(This is Part 6 of the "Farming the Web" farm web design course)
Google has become more than a search engine -- it is the gateway to the Internet for most users. In my discussions with farmers and other clients, I realize that it is not exactly clear how Google works and how your farm gets listed on this very important search engine. First off, let me say that this is a topic that has spawned an entire industry called Search Engine Optimization (SEO), but I believe I can relate a few basics that will bring you up-to-speed quickly. For most farms, there is no reason to bog down in the minutia of SEO.
Search engine traffic is probably not an important aspect of most farm's marketing unless you are producing and shipping added-value products through an e-commerce store on your website. But it is worthwhile to take some time to get people to link back to your site. You should always list your site on Localharvest and New Farm Farm Locator and any other local directories that exist in your state or region. I should put together a "directory of directories" to help make the search for regional directories simpler.
A few more ideas for links: local Chamber of Commerce, farmer's market websites, member/customer blogs, farming associations that you belong to, and local farmer friends websites'. Just send a simple email message to the webmaster of the site to ask for a link.
The great thing about links is that they help you in Google search results, but they also get your farm visibility on related websites that people will click through and find out about your farm and what you offer. This implies perhaps the overriding principle in getting search engine traffic: do right by "human" users -- create links on relevant websites and generate solid content on your website -- and you will get right with Google.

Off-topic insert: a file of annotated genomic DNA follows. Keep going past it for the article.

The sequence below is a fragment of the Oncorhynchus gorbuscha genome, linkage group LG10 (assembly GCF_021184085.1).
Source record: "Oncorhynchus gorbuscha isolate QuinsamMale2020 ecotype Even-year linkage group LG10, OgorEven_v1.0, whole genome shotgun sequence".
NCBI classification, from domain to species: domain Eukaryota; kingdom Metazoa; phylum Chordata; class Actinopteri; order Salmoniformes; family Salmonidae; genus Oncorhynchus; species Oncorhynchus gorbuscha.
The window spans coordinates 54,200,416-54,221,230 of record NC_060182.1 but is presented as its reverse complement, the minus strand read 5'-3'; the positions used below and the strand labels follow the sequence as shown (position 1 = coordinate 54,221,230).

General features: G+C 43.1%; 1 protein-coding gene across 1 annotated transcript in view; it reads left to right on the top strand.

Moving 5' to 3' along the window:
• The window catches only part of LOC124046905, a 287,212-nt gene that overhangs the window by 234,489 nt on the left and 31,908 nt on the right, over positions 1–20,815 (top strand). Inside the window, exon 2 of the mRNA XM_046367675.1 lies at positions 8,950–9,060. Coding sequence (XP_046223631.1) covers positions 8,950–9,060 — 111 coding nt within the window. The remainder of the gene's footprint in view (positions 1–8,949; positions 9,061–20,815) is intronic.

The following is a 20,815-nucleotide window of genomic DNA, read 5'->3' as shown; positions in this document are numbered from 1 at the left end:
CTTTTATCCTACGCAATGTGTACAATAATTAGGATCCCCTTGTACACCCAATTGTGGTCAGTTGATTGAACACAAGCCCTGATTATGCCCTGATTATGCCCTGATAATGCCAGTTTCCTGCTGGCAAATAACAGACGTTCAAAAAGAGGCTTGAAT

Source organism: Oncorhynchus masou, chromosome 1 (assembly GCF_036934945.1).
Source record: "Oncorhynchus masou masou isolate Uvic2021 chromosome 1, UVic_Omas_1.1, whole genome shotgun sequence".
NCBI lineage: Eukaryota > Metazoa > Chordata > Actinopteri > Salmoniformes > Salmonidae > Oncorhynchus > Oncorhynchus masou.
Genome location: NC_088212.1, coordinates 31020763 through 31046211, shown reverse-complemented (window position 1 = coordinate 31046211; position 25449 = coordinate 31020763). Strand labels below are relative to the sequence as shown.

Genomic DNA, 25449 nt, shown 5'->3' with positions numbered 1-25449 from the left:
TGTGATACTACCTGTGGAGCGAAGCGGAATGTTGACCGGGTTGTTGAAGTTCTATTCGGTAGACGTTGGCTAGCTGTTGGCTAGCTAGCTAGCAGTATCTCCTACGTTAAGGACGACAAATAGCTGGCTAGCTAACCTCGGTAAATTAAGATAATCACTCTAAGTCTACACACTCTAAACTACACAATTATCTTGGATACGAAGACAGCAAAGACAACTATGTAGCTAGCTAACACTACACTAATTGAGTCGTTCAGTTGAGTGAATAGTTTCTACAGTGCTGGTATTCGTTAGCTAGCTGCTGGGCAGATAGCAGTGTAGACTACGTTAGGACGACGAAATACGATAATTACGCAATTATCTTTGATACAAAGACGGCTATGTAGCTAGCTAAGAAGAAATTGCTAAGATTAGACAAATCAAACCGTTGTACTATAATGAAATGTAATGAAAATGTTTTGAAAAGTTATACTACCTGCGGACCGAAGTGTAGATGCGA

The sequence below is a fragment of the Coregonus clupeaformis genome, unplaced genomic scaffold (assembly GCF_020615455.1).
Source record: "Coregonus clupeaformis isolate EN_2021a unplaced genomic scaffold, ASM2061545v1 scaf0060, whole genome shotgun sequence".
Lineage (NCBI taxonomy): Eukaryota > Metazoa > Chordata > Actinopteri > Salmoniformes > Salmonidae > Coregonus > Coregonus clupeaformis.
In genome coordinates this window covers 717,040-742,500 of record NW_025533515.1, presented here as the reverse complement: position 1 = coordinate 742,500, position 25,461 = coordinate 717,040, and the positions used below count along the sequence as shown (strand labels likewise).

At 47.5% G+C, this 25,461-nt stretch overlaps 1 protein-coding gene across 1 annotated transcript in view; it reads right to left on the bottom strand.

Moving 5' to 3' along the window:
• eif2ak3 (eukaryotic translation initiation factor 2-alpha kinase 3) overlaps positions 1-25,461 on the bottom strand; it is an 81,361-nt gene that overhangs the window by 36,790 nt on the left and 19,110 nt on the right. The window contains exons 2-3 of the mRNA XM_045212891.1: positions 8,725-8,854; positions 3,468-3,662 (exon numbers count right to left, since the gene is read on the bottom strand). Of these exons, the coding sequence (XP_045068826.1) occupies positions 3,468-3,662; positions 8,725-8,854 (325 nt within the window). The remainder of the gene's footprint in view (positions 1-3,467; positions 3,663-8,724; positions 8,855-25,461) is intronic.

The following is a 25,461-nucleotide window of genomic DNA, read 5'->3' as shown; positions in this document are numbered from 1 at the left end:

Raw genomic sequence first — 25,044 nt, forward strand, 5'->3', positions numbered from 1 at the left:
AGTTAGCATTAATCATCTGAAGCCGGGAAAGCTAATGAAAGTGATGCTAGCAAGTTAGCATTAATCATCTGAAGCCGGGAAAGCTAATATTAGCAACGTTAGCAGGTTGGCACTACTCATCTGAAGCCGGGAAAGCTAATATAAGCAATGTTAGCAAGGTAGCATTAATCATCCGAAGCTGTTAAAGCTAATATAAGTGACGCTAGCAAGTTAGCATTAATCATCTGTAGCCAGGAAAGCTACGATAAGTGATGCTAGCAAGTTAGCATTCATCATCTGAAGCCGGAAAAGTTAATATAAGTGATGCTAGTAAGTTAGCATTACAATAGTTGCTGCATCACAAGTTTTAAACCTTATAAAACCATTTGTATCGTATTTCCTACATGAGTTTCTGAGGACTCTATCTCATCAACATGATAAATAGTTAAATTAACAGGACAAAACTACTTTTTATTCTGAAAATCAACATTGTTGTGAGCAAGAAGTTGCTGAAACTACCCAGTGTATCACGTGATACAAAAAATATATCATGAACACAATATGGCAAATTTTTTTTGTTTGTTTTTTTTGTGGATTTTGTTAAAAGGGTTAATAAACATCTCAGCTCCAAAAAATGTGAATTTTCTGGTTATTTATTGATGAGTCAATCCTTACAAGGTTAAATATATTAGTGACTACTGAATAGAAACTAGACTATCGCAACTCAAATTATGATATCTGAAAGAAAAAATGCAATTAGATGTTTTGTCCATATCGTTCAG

I think for the average local farm that is not worried about capturing a national market for value-added goods, there are a few simple real-world marketing suggestions to get your website noticed by the people that matter:
Of course, all of the suggestions in this post rely on a well-designed website that engages your visitors and customers when they visit. This takes time and commitment that will pay off over months and years. A comfortable balance between content generation on your website and low-tech search engine optimization techniques will lead to a very effective website for your farm. If you can stick with it over the long term, you will have more informed and dedicated customers.